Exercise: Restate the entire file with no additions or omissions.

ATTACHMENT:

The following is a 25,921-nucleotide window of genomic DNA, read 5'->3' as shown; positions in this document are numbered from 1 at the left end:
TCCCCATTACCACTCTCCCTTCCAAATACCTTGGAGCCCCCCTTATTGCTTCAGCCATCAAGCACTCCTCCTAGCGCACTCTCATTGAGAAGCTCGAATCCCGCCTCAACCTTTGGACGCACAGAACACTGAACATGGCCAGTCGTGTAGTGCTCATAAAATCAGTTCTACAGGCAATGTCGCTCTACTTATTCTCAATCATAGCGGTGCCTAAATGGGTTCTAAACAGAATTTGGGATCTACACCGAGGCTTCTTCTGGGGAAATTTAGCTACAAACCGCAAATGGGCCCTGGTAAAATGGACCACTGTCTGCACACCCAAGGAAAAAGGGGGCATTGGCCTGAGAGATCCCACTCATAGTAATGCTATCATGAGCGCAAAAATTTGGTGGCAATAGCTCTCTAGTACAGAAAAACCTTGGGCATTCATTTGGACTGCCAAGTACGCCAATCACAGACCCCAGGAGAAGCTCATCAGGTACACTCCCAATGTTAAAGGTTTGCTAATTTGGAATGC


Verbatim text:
The following is a 25,921-nucleotide window of genomic DNA, read 5'->3' as shown; positions in this document are numbered from 1 at the left end:
TCCCCATTACCACTCTCCCTTCCAAATACCTTGGAGCCCCCCTTATTGCTTCAGCCATCAAGCACTCCTCCTAGCGCACTCTCATTGAGAAGCTCGAATCCCGCCTCAACCTTTGGACGCACAGAACACTGAACATGGCCAGTCGTGTAGTGCTCATAAAATCAGTTCTACAGGCAATGTCGCTCTACTTATTCTCAATCATAGCGGTGCCTAAATGGGTTCTAAACAGAATTTGGGATCTACACCGAGGCTTCTTCTGGGGAAATTTAGCTACAAACCGCAAATGGGCCCTGGTAAAATGGACCACTGTCTGCACACCCAAGGAAAAAGGGGGCATTGGCCTGAGAGATCCCACTCATAGTAATGCTATCATGAGCGCAAAAATTTGGTGGCAATAGCTCTCTAGTACAGAAAAACCTTGGGCATTCATTTGGACTGCCAAGTACGCCAATCACAGACCCCAGGAGAAGCTCATCAGGTACACTCCCAATGTTAAAGGTTTGCTAATTTGGAATGC